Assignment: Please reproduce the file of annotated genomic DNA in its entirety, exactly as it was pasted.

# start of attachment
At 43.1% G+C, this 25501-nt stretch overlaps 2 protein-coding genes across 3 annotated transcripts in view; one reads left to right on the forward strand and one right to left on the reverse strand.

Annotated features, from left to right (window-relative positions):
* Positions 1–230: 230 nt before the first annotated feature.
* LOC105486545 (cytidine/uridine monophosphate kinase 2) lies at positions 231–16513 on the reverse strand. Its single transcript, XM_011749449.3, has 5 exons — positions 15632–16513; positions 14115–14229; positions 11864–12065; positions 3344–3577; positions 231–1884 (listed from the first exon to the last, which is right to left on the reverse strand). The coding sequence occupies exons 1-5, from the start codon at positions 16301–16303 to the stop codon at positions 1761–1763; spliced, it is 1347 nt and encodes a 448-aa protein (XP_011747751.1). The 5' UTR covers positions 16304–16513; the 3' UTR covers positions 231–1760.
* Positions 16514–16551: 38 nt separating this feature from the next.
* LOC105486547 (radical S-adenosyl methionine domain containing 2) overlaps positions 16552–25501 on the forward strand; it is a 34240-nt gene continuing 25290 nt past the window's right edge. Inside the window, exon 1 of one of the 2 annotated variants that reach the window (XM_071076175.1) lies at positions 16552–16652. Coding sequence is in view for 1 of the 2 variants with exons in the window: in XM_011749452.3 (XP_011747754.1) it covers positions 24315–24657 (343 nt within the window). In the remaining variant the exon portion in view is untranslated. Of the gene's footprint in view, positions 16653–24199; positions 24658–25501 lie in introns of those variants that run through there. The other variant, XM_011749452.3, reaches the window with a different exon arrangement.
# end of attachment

At 43.1% G+C, this 25501-nt stretch overlaps 2 protein-coding genes across 3 annotated transcripts in view; one reads left to right on the forward strand and one right to left on the reverse strand.

Annotated features, from left to right (window-relative positions):
* Positions 1–230: 230 nt before the first annotated feature.
* LOC105486545 (cytidine/uridine monophosphate kinase 2) lies at positions 231–16513 on the reverse strand. Its single transcript, XM_011749449.3, has 5 exons — positions 15632–16513; positions 14115–14229; positions 11864–12065; positions 3344–3577; positions 231–1884 (listed from the first exon to the last, which is right to left on the reverse strand). The coding sequence occupies exons 1-5, from the start codon at positions 16301–16303 to the stop codon at positions 1761–1763; spliced, it is 1347 nt and encodes a 448-aa protein (XP_011747751.1). The 5' UTR covers positions 16304–16513; the 3' UTR covers positions 231–1760.
* Positions 16514–16551: 38 nt separating this feature from the next.
* LOC105486547 (radical S-adenosyl methionine domain containing 2) overlaps positions 16552–25501 on the forward strand; it is a 34240-nt gene continuing 25290 nt past the window's right edge. Inside the window, exon 1 of one of the 2 annotated variants that reach the window (XM_071076175.1) lies at positions 16552–16652. Coding sequence is in view for 1 of the 2 variants with exons in the window: in XM_011749452.3 (XP_011747754.1) it covers positions 24315–24657 (343 nt within the window). In the remaining variant the exon portion in view is untranslated. Of the gene's footprint in view, positions 16653–24199; positions 24658–25501 lie in introns of those variants that run through there. The other variant, XM_011749452.3, reaches the window with a different exon arrangement.